So we finish our vet work, take an inventory of supplies, organize the storage trunks so the next group can start off well, and clean up. It turns out we treated 640 animals on the trip, and many people from the villages told Oscar and Tamy that they might start coming to their church now. That’s the significant part. We are there to help them reach out to people, show them there are people that care, that want to help without the cost and give something from the blessings that have been given to us. That’s how God works. He gave us everything, free of charge, full of all the good, forever! So we teach, and we are taught, help, and we are helped, care for others, and voila, we are cared for. The upside down economy of God, too good to be true, but not too good to be God.
So what was the best part for me you ask? There are always lots of memories you take away, but it might be this one that stands out the most. On our first night in the countryside, after we had a very good group devotion and Oscar shared his testimony, about how he was saved, and all the ways God had spared him during the Sandinista revolution, and we all prayed together, then time for bed, but we didn’t feel tired that night. So with the girls sleeping inside, and the guys sleeping outside, we put our cots in the corner of the weedy but flat baseball field just in front of the church. And we laid down, and gazed up….and saw the most star-studded sky I have ever seen! The stars were brighter and more stunning than I have known. And I was pondering why…I included that little tidbit because my southern friends have all sorts of expressions about tads and whittles and saying that we don’t hear up in New England and I want to make them feel included too…I think we have too much light pollution in our lives. The physical light from our technologically advanced society that keeps things at full speed 24/7, day and night, doesn’t matter, much haste required. But I think there is also a dimming of the other lights, the ones that come from inside us, as we become so focused on the “getting” that we forget about the “being.” We live in a busy world, and that isn’t a bad thing, but we get covered in layers of things that can keep us from being real, and it keeps our eyes focused inward, and we forget to look outward. So on this night, there was nothing else to do but look up, and nothing else to be but His. The heavens declared His Glory, and it was wonderful to see and be part of. We were blessed that night. We always are. We just forget to look up.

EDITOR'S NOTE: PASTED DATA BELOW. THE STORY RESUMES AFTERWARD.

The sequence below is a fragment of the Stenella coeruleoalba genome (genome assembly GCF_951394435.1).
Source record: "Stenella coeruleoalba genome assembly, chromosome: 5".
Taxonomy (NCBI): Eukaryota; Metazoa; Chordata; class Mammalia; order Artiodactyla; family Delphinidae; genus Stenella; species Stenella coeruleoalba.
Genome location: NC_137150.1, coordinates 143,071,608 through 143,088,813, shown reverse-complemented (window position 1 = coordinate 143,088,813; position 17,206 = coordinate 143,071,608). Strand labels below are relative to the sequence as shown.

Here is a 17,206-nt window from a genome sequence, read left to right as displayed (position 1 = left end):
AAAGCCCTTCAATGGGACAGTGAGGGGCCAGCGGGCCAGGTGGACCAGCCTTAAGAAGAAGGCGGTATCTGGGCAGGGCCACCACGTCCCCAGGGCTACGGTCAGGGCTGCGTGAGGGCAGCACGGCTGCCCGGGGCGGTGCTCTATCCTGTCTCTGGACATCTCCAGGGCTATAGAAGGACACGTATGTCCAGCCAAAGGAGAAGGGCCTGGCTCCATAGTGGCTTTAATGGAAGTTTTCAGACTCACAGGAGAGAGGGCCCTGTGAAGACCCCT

So I wait, sitting in gate E10 in Houston, watching the departure board because Boston is getting up to a foot of snow today, and finish typing, which takes me a little longer than most people, but I am in no rush. I have all the time in the world, and if it’s delayed and I’m still here this evening, I won’t forget what to do: just look up!
Until next year, Many Blessings